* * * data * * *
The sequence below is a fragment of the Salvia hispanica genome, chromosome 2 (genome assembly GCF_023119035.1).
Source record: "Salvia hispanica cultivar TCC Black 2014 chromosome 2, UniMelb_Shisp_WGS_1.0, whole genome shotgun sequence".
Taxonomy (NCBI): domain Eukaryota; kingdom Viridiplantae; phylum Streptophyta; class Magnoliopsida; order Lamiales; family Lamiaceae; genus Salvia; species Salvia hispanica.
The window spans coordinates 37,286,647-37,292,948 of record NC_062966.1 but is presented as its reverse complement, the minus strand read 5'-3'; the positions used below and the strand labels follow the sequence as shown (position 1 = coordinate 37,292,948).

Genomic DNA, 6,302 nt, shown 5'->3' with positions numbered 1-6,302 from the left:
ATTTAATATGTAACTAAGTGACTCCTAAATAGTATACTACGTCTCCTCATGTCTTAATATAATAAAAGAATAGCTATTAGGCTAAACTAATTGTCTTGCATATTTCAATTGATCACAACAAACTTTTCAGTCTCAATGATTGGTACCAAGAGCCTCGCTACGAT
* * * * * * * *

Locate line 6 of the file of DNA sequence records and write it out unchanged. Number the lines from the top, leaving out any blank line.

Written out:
ATTTAATATGTAACTAAGTGACTCCTAAATAGTATACTACGTCTCCTCATGTCTTAATATAATAAAAGAATAGCTATTAGGCTAAACTAATTGTCTTGCATATTTCAATTGATCACAACAAACTTTTCAGTCTCAATGATTGGTACCAAGAGCCTCGCTACGAT